by James C. Sherlock
Governor Glenn Youngkin took action today with an Executive Directive to “Combat Antisemitism and Anti-Religious Bigotry in the Commonwealth and on Campuses.”
It is excellent, and we look forward to immediate steps by other actors in the Commonwealth.
The Governor’s directive: [emphasis added.]
instructs law enforcement to increase information exchange and resource coordination on potential antisemitic acts through a specialized situation room and expedite grants to organizations facing religious or ethnicity-based persecution.
empowers the Virginia Fusion Center at the Department of State Police to operate at a heightened state to quickly identify threats against houses of worship and faith-based communities.
asks Virginia’s colleges and universities to submit updated comprehensive safety plans to the Center for School and Campus Safety.
increases collaboration between the Department of Education and our K-12 schools and institutions of higher education on safety measures for our students”
instructs all school divisions to promote awareness of resources promoting the safety of their students, especially Jewish students, during this time of unrest globally.
Virginia is the birthplace of the freedom of religion in America, and protecting the community centers and houses of worship of the Jewish people is paramount.
His commitment to safety and security for Jewish people:
extends to all religions, including those of the Muslim faith, who are increasingly concerned about backlash.
College and University safety plans are of vital concern to all of us.
In the case of Virginia’s colleges and universities, I find the Campus and Public Safety Training web page of the Virginia Department of Criminal Justice Services unhelpful on the subject of group threats.
Both the training that organization offers (“lone subjects,” ”these individuals”) and a reading of a sample of the college and university safety plans yields the impression that they may be focused nearly exclusively on threats from lone actors.
Critical Incident Management Plans are just what the name suggests, but broadly speaking are also supposed to cover prevention and preparation.
The University of Virginia CIMP is a good example.
The only mention of terrorism in that plan is 2.3 DIRECTOR OF EMERGENCY SERVICES. The Executive Vice President and Chief Operating Officer (EVP/COO) is designated as the Director of Emergency Services. She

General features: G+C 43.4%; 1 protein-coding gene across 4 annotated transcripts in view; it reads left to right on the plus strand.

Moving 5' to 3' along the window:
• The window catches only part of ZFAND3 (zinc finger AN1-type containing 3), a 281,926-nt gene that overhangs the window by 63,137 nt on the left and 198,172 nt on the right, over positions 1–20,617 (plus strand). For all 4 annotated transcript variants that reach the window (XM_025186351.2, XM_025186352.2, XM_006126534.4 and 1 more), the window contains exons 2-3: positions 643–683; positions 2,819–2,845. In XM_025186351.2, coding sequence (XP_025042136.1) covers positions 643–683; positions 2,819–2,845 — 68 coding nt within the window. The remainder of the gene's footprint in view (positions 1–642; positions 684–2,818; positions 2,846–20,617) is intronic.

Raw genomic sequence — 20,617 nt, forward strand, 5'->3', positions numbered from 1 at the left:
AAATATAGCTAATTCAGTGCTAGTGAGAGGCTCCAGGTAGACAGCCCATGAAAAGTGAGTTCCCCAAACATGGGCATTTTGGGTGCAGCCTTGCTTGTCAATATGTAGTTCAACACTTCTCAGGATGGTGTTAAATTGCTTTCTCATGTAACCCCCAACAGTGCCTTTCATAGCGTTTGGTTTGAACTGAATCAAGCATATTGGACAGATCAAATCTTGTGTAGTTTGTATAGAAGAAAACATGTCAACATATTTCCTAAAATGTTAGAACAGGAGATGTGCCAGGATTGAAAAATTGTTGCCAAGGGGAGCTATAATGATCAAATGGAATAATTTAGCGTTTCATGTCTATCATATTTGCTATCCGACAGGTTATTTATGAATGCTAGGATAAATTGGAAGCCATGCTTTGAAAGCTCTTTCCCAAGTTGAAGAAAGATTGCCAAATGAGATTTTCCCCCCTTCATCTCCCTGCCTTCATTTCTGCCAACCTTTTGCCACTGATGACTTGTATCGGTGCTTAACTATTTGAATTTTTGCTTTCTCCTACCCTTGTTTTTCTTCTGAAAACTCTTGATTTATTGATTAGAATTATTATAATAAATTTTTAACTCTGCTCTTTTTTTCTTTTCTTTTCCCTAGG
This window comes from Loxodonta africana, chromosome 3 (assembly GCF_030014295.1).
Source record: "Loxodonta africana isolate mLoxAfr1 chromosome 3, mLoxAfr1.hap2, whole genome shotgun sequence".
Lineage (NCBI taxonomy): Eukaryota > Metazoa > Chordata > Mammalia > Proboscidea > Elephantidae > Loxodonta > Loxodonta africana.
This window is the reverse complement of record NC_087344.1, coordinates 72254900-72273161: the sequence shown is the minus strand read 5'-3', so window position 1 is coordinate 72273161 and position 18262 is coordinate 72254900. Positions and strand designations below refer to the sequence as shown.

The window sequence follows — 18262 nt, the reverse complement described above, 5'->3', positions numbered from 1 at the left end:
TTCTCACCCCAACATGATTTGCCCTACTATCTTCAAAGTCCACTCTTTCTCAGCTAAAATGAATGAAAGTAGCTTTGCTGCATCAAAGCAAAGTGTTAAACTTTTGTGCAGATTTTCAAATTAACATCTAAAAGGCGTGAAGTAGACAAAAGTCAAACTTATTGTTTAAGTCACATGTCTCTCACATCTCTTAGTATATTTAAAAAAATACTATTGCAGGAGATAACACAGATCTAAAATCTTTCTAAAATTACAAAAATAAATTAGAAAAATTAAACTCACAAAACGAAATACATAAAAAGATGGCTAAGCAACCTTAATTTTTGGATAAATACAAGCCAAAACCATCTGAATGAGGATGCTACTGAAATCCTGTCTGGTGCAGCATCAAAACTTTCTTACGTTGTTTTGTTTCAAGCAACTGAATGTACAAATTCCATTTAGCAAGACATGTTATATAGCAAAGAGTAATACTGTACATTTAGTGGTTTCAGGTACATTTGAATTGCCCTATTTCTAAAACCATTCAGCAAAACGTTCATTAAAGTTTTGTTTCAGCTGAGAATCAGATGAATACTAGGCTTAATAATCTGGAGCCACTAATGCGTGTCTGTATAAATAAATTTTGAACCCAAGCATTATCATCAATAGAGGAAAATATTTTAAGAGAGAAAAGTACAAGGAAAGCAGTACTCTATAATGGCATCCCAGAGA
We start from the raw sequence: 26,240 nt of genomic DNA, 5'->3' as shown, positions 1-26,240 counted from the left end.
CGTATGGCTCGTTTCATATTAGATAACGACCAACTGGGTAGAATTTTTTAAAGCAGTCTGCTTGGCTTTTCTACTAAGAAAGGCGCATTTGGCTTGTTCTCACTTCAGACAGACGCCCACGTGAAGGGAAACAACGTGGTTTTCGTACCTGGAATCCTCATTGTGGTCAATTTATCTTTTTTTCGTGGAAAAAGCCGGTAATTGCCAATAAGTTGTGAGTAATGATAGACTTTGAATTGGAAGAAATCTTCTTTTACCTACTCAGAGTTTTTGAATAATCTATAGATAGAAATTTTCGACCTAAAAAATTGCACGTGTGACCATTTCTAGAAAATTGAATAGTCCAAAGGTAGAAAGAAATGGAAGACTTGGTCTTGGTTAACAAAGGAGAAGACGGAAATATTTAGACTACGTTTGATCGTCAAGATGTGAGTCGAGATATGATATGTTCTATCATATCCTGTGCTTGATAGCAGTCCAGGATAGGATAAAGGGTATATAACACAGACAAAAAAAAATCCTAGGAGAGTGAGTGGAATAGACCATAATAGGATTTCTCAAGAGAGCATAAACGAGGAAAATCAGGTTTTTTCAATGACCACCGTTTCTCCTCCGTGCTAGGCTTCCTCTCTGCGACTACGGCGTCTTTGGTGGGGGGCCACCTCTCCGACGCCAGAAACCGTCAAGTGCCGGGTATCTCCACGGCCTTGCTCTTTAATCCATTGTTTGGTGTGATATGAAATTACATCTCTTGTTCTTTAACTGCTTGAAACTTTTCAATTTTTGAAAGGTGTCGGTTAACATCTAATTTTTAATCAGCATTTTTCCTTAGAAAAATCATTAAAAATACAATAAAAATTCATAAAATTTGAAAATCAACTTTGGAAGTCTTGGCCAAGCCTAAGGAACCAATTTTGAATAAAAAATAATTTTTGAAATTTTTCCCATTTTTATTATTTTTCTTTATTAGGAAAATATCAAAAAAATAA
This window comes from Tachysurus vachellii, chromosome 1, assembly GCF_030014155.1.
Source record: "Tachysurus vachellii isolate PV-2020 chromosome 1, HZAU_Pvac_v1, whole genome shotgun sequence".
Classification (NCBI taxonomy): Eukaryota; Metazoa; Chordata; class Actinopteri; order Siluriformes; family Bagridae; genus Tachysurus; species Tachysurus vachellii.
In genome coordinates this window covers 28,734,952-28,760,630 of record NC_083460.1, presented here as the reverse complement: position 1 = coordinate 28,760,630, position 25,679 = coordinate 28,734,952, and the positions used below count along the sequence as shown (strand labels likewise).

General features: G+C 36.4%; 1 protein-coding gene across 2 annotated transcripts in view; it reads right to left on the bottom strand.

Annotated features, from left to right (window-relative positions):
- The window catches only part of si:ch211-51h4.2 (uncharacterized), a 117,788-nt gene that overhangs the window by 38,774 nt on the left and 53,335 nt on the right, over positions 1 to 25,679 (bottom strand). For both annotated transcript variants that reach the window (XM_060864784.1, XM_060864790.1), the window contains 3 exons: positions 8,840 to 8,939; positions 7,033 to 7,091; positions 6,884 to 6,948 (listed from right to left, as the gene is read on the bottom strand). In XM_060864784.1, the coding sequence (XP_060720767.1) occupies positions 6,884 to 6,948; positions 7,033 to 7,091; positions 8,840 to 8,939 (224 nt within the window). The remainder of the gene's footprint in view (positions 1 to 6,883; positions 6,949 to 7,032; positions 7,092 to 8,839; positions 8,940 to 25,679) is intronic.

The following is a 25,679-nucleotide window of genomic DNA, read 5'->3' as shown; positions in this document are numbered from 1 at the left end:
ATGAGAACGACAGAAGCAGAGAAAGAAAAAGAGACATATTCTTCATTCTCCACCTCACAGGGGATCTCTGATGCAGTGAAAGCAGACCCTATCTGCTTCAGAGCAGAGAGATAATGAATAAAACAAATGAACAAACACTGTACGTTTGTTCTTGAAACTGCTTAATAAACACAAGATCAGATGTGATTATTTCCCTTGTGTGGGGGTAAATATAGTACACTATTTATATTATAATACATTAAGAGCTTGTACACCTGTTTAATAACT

will … coordinate University resources to address the full spectrum of actions to prevent, prepare for, respond to, and recover from incidents involving all hazards including terrorism, natural disasters, accidents, and other contingencies.
“Prevent, prepare for, respond to, and recover” is a big order.
There are roles under those laws for campus threat assessment teams, campus police, Commonwealth’s attorneys, the FBI, and U.S. Attorneys both individually and in coordination.
We expect that is happening behind the scenes and we hope to see public information on the initiation or progress of such actions as soon as appropriate.
Bad actors need to understand they will be held accountable.
Preparedness. The six parts of the National Preparedness System are:
- Identifying and Assessing Risk
- Estimating Capability Requirements
- Building and Sustaining Capabilities
- Planning to Deliver Capabilities
- Validating Capabilities
- Reviewing and Updating
In the immediate situation, they will have to act with whatever preparation they may have done. But the plans need updating nonetheless.
Bottom line. The Presidents and Boards of Visitors of every college and university have been directed by the Governor to review and update their CIMP’s and supporting plans.
They must consider the threats from the inflammatory actions of organizations, especially those exhibiting support of terrorist actions, as well as lone actors.
Law enforcement must be seen to be acting.
In the current threat situation that features campus unrest and a rational fear of crimes based on religious affiliation, action can’t come too soon.